Well, I had my viva and I don't really know how it went... some positives, quite a few negatives - I suppose I'll find out a fortnight on Monday, and will keep you posted! But there's nothing I can do about it now... so let's think about the book, the blog post, & the link instead...
1.) The blog post - is, once again, an entire blog. Hey, I made the rules and I can break them if I want to (!) The blog in question is one I stumbled upon by accident when trying to find out when the French market is next coming to Gloucester Green. I didn't manage to find out that information (answers on a postcard, please) but I did find Oxford Daily Photo. It does what it says on the tin - for the last three or four years they've been posting daily photographs of Oxford and Oxfordshire, the latest being this rather lovely shot:
2.) The link - was emailed to me by Lauréne on behalf of the PR firm representing Munch Bunch. Don't worry, I'm not being paid to advertise them or anything - but I did want to share this link which is to a storytelling-for-children competition they're running. I.e. it's for adults who write children's stories, and will give them a chance to be published online or via podcast. All a bit of fun, and any company keen to promote reading to children gets a sticker on their sticker chart from me.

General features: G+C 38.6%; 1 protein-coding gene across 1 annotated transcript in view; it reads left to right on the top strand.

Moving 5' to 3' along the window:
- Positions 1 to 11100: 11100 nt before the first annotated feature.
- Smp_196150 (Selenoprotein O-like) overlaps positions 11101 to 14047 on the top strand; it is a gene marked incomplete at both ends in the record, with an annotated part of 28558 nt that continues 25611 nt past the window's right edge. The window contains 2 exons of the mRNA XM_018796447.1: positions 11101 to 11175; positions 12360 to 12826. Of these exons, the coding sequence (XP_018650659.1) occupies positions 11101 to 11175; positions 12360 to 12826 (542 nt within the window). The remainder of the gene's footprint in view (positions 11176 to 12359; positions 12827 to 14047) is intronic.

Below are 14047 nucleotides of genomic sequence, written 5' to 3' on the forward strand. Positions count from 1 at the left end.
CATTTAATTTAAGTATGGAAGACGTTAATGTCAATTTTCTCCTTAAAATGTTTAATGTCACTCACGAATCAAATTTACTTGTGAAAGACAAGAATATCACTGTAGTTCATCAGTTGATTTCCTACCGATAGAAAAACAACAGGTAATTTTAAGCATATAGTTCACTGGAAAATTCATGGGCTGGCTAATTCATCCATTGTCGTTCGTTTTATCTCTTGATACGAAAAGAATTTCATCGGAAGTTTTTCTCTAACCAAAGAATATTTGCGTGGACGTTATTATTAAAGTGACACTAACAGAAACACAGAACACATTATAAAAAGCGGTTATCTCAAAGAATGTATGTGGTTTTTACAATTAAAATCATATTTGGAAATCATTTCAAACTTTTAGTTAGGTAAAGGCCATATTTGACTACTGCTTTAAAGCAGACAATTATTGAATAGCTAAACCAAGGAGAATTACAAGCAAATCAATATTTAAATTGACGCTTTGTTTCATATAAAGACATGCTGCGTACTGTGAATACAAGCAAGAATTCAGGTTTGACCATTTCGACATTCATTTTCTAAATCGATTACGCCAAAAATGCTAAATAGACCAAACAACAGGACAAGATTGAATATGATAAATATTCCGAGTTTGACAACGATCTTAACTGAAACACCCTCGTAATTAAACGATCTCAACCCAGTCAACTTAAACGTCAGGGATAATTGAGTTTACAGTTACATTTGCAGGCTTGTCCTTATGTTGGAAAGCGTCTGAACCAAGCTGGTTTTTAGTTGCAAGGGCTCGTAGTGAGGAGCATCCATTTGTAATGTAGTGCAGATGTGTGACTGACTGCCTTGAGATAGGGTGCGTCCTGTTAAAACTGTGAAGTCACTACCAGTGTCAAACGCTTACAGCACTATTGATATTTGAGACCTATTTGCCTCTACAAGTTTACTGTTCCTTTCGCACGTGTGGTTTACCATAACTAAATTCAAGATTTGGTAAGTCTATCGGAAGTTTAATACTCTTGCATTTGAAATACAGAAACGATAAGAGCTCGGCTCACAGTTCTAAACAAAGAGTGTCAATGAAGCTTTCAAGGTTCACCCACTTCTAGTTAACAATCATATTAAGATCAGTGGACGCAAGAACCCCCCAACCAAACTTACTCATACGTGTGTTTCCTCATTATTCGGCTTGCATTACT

3.) The book - was sent to me by my lovely friend Epsie. Well, she's known as either Esther or Phoebe, so I just combined the two. In turn, she knows me as Bill - because of the beautiful name of my birthplace: Billinge. Sounds a bit like a disease, but I'm sure it's lovely - even if they have now knocked down the hospital where we were born. Typical. (Not sure of what)
The book, which she correctly assumed would be up my street, is called Joy Street: A Wartime Romance in Letters by Mirren Barford and Lieutenant John Lewes. I like to have a book of letters on the go, and this collection (discovered after Mirren's death by her son, and edited by him) seems touching as well as historically interesting. Joy Street was published back in 1995, so I'm going to assume that at least *one* of you has read it...?